RECENT DEVELOPMENTS OF THE IRIS PROJECT OF INTEREST FOR LATIN AMERICA

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The IRIS (International Reactor Innovative and Secure) reactor design is being developed by an international consortium of 21 organizations from ten countries, including three members from Brazil and one from Mexico. This reflects the interest that Latin America has for a project which addresses the energy needs of the region. Presented here are some of the most recent developments in the IRIS project. The project's highest priority is the current pre-application licensing with the US NRC, which has required an investigation of the major accident sequences and a preliminary probabilistic risk assessment (PRA). The results of the accident analyses confirmed ... continued below

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Carelli, M.D. & Petrovic, B. October 3, 2004.

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The IRIS (International Reactor Innovative and Secure) reactor design is being developed by an international consortium of 21 organizations from ten countries, including three members from Brazil and one from Mexico. This reflects the interest that Latin America has for a project which addresses the energy needs of the region. Presented here are some of the most recent developments in the IRIS project. The project's highest priority is the current pre-application licensing with the US NRC, which has required an investigation of the major accident sequences and a preliminary probabilistic risk assessment (PRA). The results of the accident analyses confirmed the outstanding inherent safety of the IRIS configuration and the PRA analyses indicated a core damage frequency due to internal events of the order of 2E-8. This not only highlights the enhanced safety characteristic of IRIS which should enhance its public acceptance, but it has also prompted IRIS to consider the possibility of being licensed without the need for off-site emergency response planning which would have a very positive economic implication. The modular IRIS, with each module rated at {approx} 335 MWe, is of course an ideal size for developing countries as it allows to easily introduce a moderate amount of power on limited electric grids. IRIS can be deployed in single modules in regions only requiring a few hundred MWs or in multiple modules deployed successively at time intervals in large urban areas requiring a larger amount of power increasing with time. IRIS is designed to operate ''hands-off'' as much as possible, with a small crew, having in mind deployment in areas with limited infrastructure. Thus IRIS has a 48-months maintenance interval, long refueling cycles in excess of three years, and is designed to increase as much as possible operational reliability. For example, the project has recently adopted internal control rod drive mechanisms to eliminate vessel head penetrations and the possibility of corrosion cracking as in Davis-Besse and other plants. Latin America, as many other regions on the earth, needs water as much as electricity. IRIS has developed a water desalination co-generation design which can employ a variety of processes as dictated by local and economic conditions. Applications to the arid Brazilian Nord-Este and Mexican Nord-Oeste are being considered.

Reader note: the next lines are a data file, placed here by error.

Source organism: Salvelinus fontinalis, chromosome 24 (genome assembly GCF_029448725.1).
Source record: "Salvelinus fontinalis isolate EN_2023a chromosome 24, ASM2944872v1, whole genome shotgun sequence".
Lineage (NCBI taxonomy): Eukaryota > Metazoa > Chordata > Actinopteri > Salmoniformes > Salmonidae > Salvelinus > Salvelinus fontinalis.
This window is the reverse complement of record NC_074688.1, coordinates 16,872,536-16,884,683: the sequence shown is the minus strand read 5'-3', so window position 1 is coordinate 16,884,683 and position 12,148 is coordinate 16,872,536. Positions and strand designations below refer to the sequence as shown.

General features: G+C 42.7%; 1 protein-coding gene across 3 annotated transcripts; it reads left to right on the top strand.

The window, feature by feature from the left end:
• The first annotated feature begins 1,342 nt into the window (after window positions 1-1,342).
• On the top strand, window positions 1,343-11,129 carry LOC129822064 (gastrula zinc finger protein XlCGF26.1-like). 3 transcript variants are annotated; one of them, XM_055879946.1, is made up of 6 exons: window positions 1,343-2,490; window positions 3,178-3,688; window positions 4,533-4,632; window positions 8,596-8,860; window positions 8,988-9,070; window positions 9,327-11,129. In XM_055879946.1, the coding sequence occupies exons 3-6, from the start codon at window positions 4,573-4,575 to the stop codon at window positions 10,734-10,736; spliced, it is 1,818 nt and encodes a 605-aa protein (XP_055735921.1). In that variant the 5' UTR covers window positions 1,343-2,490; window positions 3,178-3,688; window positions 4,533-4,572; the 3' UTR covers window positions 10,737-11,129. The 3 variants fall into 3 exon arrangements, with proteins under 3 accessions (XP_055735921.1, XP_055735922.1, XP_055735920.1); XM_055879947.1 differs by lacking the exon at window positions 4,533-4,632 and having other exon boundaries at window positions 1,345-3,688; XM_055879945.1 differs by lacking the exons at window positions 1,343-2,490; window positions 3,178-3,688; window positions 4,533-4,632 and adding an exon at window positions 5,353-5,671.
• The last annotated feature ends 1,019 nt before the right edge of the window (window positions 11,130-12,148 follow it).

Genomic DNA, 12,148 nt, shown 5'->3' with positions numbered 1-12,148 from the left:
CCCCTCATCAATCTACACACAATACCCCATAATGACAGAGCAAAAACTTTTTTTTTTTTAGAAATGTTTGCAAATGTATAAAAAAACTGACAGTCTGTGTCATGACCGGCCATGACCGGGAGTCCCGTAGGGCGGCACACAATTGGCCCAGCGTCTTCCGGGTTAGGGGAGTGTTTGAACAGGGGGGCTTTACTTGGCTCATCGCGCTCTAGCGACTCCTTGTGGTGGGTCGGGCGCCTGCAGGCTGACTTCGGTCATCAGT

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INIS; OSTI as DE00839319

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  • Americas Nuclear Energy Symposium (ANES 2004), Miami, FL (US), 10/03/2004--10/06/2004

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  • Report No.: none
  • Office of Scientific & Technical Information Report Number: 839319
  • Archival Resource Key: ark:/67531/metadc785729

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  • October 3, 2004

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  • Dec. 3, 2015, 9:30 a.m.

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  • Jan. 22, 2016, 5:32 p.m.

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Carelli, M.D. & Petrovic, B. RECENT DEVELOPMENTS OF THE IRIS PROJECT OF INTEREST FOR LATIN AMERICA, article, October 3, 2004; United States. (digital.library.unt.edu/ark:/67531/metadc785729/: accessed August 22, 2017), University of North Texas Libraries, Digital Library, digital.library.unt.edu; crediting UNT Libraries Government Documents Department.